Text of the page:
On May 5, 1809 Erskine introduced “an Act to prevent malicious and wanton Cruelty to animals.” It was immediately prompted by an incident in the streets where he saw a deeply crippled, suffering starving horse being further beaten. He bought that horse, but it was just the one, In slaughterhouses it was common for horses to start eating one another out of trauma and distress and hunger. What distinguished his bill was it was not about humans but about preventing cruelty to animals. He did not seek to teach human beings to be better or end any particular practice but stop “malicious and wanton cruelty” and he maintained magistrates would recognize that when they saw it. His focus was on working animals, especially horses (treated very badly as race horses Southey maintained).

The quality of people’s petty minds against him is caught up by this doggerel:

For dogs and hares
And bulls and bears
Let Pulteney still make laws,
For sure I be
That none but he
So well can plead their cause.
Of all the house,
Of man and mouse,
No one stands him before,
To represent in Parliament
The brutes, for he’s a boar [bore]

Now the debate engaged the issues involved directly Erskine tried to make prosecutions fall on masters and owners of working places. Erskine won in the house, but went down to defeat in the Lords and the opposition was once again led by Windham who had modified his stance somewhat: he acknowledged the suffering of animals was terrible, but the particular incidents fought over show that the people arguing were talking about the human beings involved and did not take seriously the idea that an infliction of an injury on an animal should be called a criminal offense.

A blind cat taken care of in an animal shelter

On the Net recently a veterinarian (great fool) photographed herself killing a cat (for pleasure, including the cat’s terror); she has been prosecuted. I fear the man who killed the lion was not. I believe all hunting of animals should be outlawed. That all places manufacturing meat for humans to eat should be monitored carefully.

Pamphlets were written that circulated widely (by John Lamb a countering the idea this kind of bill was “a dangerous precedent”) and in Liverpool the first society for the prevention of cruelty to animals was started, had noble aims but disappeared (no money, not enough people getting involved). Erskine went back to being the people’s champion, Windham died, now known as the man who protected bull baiting.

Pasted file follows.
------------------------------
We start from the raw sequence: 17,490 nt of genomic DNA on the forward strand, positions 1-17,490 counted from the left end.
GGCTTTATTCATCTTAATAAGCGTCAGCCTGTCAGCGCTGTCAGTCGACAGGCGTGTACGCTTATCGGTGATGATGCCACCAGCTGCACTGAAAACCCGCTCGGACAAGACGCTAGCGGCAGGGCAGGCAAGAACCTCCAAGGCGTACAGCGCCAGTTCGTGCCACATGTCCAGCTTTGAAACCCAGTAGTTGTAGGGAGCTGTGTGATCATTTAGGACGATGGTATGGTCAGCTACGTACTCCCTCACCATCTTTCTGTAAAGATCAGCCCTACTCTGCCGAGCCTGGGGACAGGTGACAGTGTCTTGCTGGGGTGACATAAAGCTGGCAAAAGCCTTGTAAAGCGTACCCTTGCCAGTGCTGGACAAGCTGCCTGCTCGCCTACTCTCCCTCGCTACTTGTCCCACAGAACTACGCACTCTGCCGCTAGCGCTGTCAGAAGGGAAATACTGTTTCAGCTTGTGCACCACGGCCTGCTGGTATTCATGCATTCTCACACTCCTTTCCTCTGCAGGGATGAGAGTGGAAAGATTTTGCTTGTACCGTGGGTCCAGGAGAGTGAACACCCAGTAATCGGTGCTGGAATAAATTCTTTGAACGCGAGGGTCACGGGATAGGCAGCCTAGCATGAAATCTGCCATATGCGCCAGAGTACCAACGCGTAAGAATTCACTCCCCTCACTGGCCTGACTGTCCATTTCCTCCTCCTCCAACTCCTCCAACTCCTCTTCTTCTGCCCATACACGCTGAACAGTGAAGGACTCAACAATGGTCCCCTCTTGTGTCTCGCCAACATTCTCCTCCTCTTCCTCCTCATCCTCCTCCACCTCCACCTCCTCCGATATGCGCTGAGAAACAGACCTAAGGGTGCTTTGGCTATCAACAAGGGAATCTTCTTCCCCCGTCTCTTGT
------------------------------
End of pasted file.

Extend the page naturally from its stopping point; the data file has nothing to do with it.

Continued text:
The stage is set for Richard Humanity Dick Martin. It was after Erskin’s bill failed to pass that Richard Martin becomes individually pro-active.



Colonel Richard — Humanity Dick Martin
(1754-1834, Irish politician-reformer

The most effective man most responsible for getting people to support animal rights at the time was Richard Martin, a very rich Anglo-Irish man. He comes into public record first when he fought a duel with someone who had murdered a dog owned by a member of his family – to get back at the member. I’ve seen too many times in the historical record and have come across cases in my life where I’m told someone deliberately hurt (not killed) an animal to get back at its owner. The man George Fitzgerald was a violent bully, would provoke others with a cudgel, and enjoyed shooting dogs. (Boswell tells us about one of Johnson’s associates who enjoyed shooting and killing cats; Lessing opens her book on cats on such people in South Africa when she was a girl.

Martin was known for his love of animals, including oxen (working animals); he was a domineering landowner in Connemarra – thought he knew what was good for others; his father, Robert instilled in him a deep sense of the injustice inflicted on Ireland by the English; the father not only wanted liberty and equal rights for Irish Catholics but to get rid of the crippling tariffs on Ireland, the whole range of behaviors, laws and customs that made it into an exploited miserable country. He said smuggling was the result of these. He sent Richard to Harrow where he came under the influence of Samuel Parr, a “jacobinical parson;” someone with radical and romantic sympathies.